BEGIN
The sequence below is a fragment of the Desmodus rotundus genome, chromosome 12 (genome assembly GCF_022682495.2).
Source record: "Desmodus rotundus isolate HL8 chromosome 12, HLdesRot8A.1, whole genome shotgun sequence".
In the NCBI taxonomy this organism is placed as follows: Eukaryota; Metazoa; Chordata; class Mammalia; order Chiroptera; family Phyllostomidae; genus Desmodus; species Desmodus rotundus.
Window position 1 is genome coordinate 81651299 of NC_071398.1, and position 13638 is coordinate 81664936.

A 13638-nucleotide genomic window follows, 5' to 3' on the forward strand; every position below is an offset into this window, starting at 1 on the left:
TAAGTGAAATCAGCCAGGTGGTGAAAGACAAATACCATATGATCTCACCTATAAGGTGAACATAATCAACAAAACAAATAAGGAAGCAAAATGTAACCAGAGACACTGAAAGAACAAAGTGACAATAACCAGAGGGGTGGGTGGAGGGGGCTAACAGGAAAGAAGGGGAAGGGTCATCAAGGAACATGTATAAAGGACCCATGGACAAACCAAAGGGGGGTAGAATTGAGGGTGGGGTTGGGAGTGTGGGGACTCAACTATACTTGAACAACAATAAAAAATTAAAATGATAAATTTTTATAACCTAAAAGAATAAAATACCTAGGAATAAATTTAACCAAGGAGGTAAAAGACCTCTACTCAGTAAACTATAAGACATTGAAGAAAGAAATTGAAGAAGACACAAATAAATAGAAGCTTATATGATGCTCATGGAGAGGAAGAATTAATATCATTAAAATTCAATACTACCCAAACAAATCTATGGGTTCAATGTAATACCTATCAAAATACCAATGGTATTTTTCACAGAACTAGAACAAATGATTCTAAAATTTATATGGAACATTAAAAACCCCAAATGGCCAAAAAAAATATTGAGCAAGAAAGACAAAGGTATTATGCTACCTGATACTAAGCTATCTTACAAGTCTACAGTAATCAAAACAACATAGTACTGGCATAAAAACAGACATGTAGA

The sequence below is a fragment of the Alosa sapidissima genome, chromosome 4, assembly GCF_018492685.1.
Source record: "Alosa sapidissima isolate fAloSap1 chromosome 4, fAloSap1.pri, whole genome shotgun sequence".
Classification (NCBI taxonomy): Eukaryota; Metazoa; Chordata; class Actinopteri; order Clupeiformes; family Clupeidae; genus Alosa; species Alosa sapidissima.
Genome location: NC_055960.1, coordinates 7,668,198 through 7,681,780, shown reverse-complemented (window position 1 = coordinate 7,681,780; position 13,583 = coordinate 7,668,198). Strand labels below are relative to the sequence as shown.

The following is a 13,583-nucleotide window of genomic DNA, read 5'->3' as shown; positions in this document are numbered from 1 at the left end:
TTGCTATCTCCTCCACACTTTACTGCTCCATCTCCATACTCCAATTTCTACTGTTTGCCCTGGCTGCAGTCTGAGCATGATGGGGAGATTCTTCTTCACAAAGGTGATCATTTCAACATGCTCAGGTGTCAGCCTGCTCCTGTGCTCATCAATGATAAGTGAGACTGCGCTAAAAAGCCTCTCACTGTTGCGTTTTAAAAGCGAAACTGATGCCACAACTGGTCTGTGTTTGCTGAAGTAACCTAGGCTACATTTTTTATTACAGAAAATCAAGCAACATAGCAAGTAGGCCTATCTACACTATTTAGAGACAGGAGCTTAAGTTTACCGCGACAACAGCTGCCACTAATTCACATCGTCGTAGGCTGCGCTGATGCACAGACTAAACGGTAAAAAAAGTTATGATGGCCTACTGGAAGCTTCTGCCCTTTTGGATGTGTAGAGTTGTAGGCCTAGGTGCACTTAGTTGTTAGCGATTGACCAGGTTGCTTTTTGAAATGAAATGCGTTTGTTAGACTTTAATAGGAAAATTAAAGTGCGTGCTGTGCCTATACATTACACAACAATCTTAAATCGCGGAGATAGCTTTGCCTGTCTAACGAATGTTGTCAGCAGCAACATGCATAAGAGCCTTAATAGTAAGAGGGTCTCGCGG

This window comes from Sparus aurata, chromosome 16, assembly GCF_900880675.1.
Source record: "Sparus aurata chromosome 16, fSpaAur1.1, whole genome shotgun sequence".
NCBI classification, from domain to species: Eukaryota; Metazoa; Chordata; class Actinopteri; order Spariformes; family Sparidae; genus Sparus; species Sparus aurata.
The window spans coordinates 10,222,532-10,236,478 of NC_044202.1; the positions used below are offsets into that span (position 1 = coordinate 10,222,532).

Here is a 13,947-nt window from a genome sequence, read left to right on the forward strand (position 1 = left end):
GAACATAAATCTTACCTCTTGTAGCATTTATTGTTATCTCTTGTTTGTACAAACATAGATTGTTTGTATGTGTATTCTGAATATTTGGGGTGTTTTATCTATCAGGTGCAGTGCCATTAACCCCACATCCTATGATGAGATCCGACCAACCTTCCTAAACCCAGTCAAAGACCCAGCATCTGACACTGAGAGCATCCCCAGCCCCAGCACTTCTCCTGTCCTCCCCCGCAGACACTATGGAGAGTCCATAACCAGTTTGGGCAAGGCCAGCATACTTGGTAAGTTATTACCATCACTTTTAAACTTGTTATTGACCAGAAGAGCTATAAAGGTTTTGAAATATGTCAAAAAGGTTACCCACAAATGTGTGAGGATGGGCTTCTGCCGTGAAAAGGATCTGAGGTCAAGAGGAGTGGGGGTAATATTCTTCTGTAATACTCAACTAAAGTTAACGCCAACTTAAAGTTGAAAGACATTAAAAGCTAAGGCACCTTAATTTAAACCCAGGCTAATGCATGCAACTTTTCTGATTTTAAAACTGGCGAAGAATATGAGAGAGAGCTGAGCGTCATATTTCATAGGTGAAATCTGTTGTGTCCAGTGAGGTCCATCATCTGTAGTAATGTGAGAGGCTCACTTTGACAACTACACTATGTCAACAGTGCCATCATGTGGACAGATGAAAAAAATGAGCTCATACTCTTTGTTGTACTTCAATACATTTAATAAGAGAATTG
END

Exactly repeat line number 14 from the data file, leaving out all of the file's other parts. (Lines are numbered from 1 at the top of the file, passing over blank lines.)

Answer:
Source record: "Sparus aurata chromosome 16, fSpaAur1.1, whole genome shotgun sequence".